Nautilus Peace and Security Weekly

Recommended Citation

"Nautilus Peace and Security Weekly", NAPSNet Weekly Report, May 17, 2012, http://nautilus.org/napsnet/napsnet-weekly/nautilus-peace-and-security-weekly-3/

 17 May 2012

The Nautilus Peace and Security Weekly Report presents articles and full length reports each week in six categories: Austral securitynuclear deterrenceenergy security, climate change adaptation, the DPRK, and governance and civil society. Our team of contributors carefully select items that highlight the links between these themes and the three regions in which our offices are found—North America, Northeast Asia, and the Austral-Asia region. Each week, one of our authors also provides a short blog that explores these inter-relationships.

CONTENTS

NEW! See this week’s blog from our Climate Change Adaptation contributor, Saleem Janjua.


DETERRENCE:  China and a Nuclear Weapons-Free Zone in northeast Asia,  Pan Zhenqiang, NAPSNet Special Report (15 May 2012)

Pan states that while China would support the creation of a Nuclear Weapons Free Zone (NWFZ) in Northeast Asia, at least two issues must first be resolved: 1) North Korea’s nuclear weapons program must be dismantled and 2) the United States policy of extended deterrence (both nuclear and conventional) in the region must be discontinued.


DPRK: No plans to deploy tactical nukes in S. Korea: Pentagon, Lee Chi-dong, Yonhap News Agency  (15 May 2012)

Most U.S., some Korean and all official Chinese reactions to a U.S. Republican proposal that would re-introduce nuclear weapons onto the Korean peninsula ranged from unhelpful to a “stupid move.” Both Koreas sent senior leaders to Southeast Asia with different outcomes. Myanmar agreed to stop buying North Korean Weapons. North Korea sent an official delegation to Singapore and Indonesia. DPRK likely sought investment and economic advice.


CLIMATE CHANGE ADAPTATION: Barriers to effective climate change adaptation – draft report, Productivity Commission, Commonwealth of Australia, 2012 [PDF, 1.49 MB]

Australians would need to adapt to the impacts of a changing climate, notwithstanding current and future efforts to reduce global greenhouse gas emissions. Policy reforms that would help people, firms and governments deal with current climate variability and extreme weather events should be prioritized. These ‘no-regret’ or ‘low-regret’ reforms would deliver benefits and build adaptive capacity for responding effectively to future climatic impacts.


Check out this week’s Climate Change Adaptation blog: Australians Must Adapt to Changing Climate.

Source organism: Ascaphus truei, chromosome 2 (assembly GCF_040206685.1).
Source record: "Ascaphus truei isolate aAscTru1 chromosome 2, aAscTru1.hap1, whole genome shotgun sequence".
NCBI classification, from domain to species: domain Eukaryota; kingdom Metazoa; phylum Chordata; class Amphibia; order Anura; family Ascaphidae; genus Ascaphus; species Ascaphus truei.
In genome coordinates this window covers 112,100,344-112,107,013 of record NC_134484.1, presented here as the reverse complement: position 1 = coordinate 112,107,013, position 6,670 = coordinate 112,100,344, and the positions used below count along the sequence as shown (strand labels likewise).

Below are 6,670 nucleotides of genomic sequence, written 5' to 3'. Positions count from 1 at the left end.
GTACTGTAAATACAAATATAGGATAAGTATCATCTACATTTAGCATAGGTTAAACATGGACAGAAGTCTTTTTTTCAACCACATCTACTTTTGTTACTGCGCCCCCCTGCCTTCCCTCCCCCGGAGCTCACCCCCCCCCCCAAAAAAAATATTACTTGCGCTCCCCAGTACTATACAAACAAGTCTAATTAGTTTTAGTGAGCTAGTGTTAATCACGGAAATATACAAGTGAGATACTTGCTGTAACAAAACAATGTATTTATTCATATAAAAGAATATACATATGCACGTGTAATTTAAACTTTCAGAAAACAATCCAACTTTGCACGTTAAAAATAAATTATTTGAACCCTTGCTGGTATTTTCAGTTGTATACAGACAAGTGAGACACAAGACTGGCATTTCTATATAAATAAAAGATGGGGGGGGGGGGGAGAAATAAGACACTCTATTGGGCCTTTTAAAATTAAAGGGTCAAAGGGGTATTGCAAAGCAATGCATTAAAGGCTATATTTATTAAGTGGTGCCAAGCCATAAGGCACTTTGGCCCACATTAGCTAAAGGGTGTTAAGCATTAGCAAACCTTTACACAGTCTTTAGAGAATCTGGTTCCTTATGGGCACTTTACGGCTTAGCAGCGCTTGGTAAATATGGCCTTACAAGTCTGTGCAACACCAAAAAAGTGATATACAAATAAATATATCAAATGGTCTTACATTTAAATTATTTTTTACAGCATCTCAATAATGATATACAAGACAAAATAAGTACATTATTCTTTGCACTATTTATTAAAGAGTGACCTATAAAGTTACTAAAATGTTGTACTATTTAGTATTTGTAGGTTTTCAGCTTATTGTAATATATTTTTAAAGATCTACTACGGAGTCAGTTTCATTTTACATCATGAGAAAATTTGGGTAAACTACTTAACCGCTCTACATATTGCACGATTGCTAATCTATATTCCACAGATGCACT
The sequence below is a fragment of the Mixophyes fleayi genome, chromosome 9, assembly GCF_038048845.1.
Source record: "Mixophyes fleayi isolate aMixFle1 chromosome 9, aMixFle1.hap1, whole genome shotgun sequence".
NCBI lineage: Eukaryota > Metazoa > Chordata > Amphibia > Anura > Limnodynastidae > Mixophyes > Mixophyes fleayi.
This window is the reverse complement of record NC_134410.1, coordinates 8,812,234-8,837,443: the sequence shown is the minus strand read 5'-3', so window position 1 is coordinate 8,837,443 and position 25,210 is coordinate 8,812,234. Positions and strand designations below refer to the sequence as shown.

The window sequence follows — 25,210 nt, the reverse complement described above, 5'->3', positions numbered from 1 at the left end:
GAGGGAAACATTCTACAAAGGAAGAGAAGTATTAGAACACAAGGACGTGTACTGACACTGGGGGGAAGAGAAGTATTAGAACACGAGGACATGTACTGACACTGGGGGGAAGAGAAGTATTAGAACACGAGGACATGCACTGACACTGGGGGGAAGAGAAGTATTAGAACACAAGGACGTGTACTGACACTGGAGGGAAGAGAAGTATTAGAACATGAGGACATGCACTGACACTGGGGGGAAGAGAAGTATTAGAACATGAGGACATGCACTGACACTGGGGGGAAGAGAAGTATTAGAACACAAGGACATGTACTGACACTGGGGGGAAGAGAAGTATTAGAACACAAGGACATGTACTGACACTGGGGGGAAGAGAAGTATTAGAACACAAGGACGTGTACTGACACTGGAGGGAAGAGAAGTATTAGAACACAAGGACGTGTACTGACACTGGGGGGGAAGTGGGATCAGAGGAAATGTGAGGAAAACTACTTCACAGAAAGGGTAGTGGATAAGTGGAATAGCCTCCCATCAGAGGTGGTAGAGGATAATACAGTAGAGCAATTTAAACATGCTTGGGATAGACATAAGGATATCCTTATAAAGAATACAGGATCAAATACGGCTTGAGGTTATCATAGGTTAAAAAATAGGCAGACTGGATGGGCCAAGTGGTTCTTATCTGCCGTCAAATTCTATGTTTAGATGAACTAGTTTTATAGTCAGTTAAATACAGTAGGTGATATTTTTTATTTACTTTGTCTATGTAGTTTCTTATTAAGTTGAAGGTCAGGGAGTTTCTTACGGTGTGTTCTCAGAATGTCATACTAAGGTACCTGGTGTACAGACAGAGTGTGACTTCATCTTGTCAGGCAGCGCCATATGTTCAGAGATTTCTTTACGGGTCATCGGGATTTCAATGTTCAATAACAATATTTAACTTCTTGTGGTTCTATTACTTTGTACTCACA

ENERGY SECURITY: The energy wars heat up: Six recent clashes and conflicts on a planet heading into energy overdrive, Michael T. Klare, Huffington Post (10 May 2012)

Theories of oil/gas exhaustion and of wars over control of resources do not fail to excite. Klare mentions six conflict areas and claims the reason is that “many of the giant oil and gas fields … are being depleted at a rapid pace.” Resource exhaustion need not lead to wars, just price increases. It doesn’t matter how much is left in the ground, what matters is marginal cost. Two other papers challenge the faith in “peak oil.”


GOVERNANCE AND CIVIL SOCIETY: UPP’s internal meltdown was a long time coming, Kim Hee-jin, Joongang Ilbo (14 May 2012)

ROK minority party United Progressive Party (UPP) faces a split between pro-DPRK hard-liners and its more centrist members, with one representative accused of being a DPRK spy by a former pro-DPRK activist. While many supporters have been turned away, others have called for greater citizen participation and a re-launching of the progressive movement. China has detained four ROK activists in arrests that appear to be related to DPRK refugee issues.


AUSTRAL PEACE AND SECURITY: Chinese official: It’s us or America, Philip Wen, The Age (16 May 2012)

Australia cannot juggle its relationships with the United States and China indefinitely and must choose a ”godfather” to protect it, according to a prominent Chinese defence strategist. The warning by Song Xiaojun, a former senior officer of the People’s Liberation Army, comes after Foreign Minister Bob Carr was told by his Chinese counterpart that Australia’s close military alliance with the US was a throwback to the Cold War era.


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